It’s also the first time that listeners are getting to hear Newcomb sing his own songs — a surprising but natural evolution that took place as the songs were being written.

“I had always written for other voices — never sang my own songs,” says Newcomb.  “I had never performed as a singer before writing this record. I had been writing since the last record I made with the Rockfords, but found that I had written a record that I liked my voice on. For me, it’s the missing link as far as writing. Being able to write for my own voice lets me complete the circle myself — lets me write from the heart. Singing gave me that perspective to write from that narrative, and now that I have it, I want to run with it and see where it goes!”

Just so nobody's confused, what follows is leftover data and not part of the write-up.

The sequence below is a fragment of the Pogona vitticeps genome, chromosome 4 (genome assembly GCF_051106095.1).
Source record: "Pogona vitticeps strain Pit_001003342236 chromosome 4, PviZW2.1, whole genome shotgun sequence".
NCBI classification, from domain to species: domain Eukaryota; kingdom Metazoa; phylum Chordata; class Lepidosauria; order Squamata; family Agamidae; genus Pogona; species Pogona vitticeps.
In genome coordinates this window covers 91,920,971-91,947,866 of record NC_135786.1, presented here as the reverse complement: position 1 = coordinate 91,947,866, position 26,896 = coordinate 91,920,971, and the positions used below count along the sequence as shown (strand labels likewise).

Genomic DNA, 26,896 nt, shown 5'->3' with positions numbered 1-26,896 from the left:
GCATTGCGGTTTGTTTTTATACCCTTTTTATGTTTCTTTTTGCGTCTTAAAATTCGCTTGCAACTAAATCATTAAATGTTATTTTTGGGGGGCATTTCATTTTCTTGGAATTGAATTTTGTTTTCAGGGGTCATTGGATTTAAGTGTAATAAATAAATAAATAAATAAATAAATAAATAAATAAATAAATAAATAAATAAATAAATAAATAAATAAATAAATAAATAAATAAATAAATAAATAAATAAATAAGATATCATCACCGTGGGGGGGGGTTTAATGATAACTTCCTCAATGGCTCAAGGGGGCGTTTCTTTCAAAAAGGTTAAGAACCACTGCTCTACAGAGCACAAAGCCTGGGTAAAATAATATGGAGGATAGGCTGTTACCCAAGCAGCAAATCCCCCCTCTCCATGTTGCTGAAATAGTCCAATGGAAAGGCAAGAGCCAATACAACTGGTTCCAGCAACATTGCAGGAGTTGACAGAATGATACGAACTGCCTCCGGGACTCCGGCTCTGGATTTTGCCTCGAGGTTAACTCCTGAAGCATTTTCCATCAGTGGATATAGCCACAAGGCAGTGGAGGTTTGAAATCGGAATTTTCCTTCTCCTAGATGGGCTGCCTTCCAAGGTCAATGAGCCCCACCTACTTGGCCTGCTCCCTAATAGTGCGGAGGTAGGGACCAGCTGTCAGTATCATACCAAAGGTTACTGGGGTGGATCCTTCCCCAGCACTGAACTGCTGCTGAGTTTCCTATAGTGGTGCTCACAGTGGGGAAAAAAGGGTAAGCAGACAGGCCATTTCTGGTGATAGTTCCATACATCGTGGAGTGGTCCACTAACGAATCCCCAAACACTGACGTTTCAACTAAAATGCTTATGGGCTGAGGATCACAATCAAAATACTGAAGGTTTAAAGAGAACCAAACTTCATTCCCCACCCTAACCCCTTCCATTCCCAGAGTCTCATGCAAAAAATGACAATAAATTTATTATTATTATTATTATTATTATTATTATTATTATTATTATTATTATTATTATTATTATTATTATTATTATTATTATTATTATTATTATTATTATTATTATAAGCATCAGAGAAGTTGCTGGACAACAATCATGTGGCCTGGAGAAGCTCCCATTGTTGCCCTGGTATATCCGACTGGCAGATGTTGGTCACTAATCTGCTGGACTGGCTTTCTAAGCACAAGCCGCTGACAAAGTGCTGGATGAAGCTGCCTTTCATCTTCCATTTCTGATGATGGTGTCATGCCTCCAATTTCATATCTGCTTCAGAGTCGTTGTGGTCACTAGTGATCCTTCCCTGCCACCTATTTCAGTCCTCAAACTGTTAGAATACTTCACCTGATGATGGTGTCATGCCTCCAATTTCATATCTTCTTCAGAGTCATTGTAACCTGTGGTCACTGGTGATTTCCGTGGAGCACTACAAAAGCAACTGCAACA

Produced by John Goodmanson (Sleater-Kinney, Brandi Carlile) and featuring guest appearances from McCready and fellow Vashon Island resident Ian Moore, Masterwish is chock-full of classic, catchy, sometimes rootsy guitar-pop. Cross predicted that it would make many a Top 10 Seattle records list this year; now that the album is being released nationally and internationally, that list of Top 10 lists is likely to expand exponentially.

“Danny Newcomb is a musician with a rich and lengthy Seattle pedigree, and his new album is full of folky hooks and poppy riffs that will win your heart. But Newcomb’s strongest suit with ‘Masterwish’ is his commitment to well-crafted songs — that standard makes this album soar. It’s only September, but ‘Masterwish’ most certainly will belong on a list of the Top Ten Seattle Records of 2015.” — Charles R. Cross, Author

March 27th, 2016


12507434_10153861901144402_3062503561077520356_nToday’s Record Exchange Secret Treefort In-store is …

Into It. Over It.!